By Shoubhik Mukhopadhyay
I-League Media

NEW DELHI: Once the reverse gear of the Indian, especially Kolkata (it was Calcutta, now Kolkata, evolution!) football is hit by not less than 50 years, glimpses could be captured which are mundane yet vibrant, quite simple but humongous, chaotic though passionate. Kolkata was shaken while sixteen young lives were gone just because of a red card shown to Bidesh Bose on 16th August, 1980,  the same city witnessed a gallant display by the Mariners against New York Cosmos to earn plaudits from none other than the king of football, Pele. The city has witnessed the game through its thick and thin.

Back in 1920, while East Bengal was nothing but a newborn baby, Mohun Bagan already established themselves as the football powerhouse of the country and could afford to rub their shoulders with the British, thanks to their maiden IFA Shield victory in 1911. Gold & yellow outfit came out in the middle with a fire in the belly. The team, founded by Suresh Chandra Chaudhuri, showed a new fearless style of football to the battered Indians. A rivalry between Mohun Bagan and East Bengal, which are being compared to the famous football derbies of the globe, saw the daylight at that crucial juncture of 1925 while East Bengal got the better of Mohun Bagan in their first ever clash, thanks to the solitary goal from Nepal Chakraborty.

1960s and 1970s were the heyday of Indian football; they attained gigantic feats including Olympic 4th position, Asian games gold and many more. East Bengal, a team gifted with painstaking skill, a troop who-could-afford-to-showcase-chutzpah, carried on to engrave a new chapter in Indian club football- to win the Calcutta Premier Division for six consecutive seasons, a feat which could only be dreamt about, a benchmark which could only be set as an example.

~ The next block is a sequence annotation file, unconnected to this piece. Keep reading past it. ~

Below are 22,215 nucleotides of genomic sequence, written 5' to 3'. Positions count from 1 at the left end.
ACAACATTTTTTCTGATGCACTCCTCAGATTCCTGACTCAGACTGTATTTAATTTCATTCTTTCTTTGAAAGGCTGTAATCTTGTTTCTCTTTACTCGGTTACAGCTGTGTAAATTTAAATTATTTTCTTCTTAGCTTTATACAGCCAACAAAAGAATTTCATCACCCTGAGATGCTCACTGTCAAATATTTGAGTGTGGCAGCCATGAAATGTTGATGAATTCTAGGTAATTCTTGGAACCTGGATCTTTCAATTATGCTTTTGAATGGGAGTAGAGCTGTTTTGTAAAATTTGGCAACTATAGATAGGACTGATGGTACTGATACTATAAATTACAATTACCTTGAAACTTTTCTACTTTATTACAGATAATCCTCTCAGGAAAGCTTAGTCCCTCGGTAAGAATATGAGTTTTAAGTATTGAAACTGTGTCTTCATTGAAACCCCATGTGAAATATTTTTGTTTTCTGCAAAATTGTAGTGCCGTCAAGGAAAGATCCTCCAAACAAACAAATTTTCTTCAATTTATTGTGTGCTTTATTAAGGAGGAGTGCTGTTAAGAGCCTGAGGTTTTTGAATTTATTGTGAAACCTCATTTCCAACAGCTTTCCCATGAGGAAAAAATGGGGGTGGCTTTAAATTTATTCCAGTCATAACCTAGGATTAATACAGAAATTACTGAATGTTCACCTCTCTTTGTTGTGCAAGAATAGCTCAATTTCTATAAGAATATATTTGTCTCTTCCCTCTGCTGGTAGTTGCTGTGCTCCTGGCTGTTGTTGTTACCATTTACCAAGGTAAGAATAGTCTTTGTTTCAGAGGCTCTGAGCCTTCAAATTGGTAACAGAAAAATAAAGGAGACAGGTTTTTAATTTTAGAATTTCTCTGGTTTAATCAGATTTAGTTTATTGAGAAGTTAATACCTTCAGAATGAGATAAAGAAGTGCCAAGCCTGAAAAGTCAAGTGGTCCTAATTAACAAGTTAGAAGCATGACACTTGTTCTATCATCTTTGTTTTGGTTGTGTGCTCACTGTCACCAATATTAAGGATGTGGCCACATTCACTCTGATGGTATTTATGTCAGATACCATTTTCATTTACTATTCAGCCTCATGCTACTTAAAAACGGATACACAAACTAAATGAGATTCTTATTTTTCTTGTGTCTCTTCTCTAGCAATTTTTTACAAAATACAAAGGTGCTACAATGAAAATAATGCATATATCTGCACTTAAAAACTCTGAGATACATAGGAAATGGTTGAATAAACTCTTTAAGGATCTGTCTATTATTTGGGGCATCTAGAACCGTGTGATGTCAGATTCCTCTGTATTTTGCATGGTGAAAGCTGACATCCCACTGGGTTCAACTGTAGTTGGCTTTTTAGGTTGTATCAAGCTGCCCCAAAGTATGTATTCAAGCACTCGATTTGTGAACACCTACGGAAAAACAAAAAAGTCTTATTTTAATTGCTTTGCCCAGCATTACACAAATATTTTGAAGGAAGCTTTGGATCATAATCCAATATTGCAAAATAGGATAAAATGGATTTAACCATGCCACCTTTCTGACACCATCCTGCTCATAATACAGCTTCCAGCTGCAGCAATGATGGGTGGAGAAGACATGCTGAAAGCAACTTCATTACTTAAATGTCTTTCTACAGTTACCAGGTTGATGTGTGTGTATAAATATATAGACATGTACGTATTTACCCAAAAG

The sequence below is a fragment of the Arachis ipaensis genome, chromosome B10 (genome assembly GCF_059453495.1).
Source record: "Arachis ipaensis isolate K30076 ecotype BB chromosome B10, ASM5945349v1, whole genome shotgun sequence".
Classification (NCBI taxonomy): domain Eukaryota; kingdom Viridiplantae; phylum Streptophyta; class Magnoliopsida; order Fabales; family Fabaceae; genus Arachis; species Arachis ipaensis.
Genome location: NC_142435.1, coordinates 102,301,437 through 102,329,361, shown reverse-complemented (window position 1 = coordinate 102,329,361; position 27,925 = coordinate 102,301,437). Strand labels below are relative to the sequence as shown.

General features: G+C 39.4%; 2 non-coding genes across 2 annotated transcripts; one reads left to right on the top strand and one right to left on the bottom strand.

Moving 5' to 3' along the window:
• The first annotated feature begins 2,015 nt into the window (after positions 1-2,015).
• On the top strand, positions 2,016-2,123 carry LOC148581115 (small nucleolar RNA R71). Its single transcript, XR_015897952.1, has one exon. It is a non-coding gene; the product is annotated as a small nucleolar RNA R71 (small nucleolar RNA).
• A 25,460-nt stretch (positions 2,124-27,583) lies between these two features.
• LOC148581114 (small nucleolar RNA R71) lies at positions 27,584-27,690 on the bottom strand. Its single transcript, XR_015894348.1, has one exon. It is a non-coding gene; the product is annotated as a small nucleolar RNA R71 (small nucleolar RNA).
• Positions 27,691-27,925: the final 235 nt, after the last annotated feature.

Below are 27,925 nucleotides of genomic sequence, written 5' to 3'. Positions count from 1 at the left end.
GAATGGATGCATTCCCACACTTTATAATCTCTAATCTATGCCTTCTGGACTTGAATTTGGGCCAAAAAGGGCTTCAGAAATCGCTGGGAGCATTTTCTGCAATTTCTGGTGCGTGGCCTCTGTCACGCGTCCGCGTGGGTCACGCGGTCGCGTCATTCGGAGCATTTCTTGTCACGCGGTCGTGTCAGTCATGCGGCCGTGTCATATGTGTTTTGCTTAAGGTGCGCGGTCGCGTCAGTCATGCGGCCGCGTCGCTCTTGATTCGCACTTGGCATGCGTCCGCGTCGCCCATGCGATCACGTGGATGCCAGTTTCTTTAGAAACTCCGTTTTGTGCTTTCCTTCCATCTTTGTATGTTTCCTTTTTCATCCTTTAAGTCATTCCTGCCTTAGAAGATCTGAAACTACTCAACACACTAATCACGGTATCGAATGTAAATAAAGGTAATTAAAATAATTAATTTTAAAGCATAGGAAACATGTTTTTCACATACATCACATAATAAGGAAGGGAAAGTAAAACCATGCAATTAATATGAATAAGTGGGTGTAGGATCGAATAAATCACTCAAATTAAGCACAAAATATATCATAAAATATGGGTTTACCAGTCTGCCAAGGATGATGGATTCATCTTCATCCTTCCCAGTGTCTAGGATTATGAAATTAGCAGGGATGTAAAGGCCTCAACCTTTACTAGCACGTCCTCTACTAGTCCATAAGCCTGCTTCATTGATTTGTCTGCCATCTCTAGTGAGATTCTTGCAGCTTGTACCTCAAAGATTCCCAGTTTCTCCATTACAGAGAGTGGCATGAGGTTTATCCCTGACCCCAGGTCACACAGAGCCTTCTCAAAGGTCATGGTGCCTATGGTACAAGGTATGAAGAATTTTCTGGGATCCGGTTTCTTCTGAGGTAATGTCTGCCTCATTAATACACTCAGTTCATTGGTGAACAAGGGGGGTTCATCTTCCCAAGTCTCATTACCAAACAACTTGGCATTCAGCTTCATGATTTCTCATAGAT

There was hardly any buzz while the team, led by Santo Mitra, hit the ground on the first day. Sans the retweets and likes in facebook, supporters started pouring in after a few wins. Expectation started to surge up and eventually East Bengal, under the tutelage of Mohammed Hussain, clinched the Culcutta Premier League. Such were their authority in the attacking third that they scored 52 goals over the course of the 23 matches played in the tournament. Not the strikers but also the defenders, who conceded just 3 goals, earned the connoisseurs’ bucketful applause. Sunil Bhattacharya took the armband next year and led the team to the silverware again.  Incidentally, this is the only season while Mohun Bagan could salvage a draw with East Bengal, courtesy the solitary goal from P.Kannan who drew the parity after an early strike from Santo Mitra. East Bengal fans actually made merry during the six seasons as their team defeated arch rivals Mariners 7 times out of 8 clashes, including an imbecile walkover by Mohun Bagan in 1974.

As Jose Mourinho is for Chelsea FC and Alex Ferguson for Man United, it’s Pradip Kumar Banerjee aka PK Banerjee for East Bengal FC. The club surged to a newer height under him and many a player blossomed, thanks to his vigilant coaching. He handed the armband to Sudhir Karmakar next year and the team clinched the title with utter proficiency. Neither had they lost a single match nor had they conceded a solitary goal throughout the campaign, such was their stupendous supremacy on the pitch.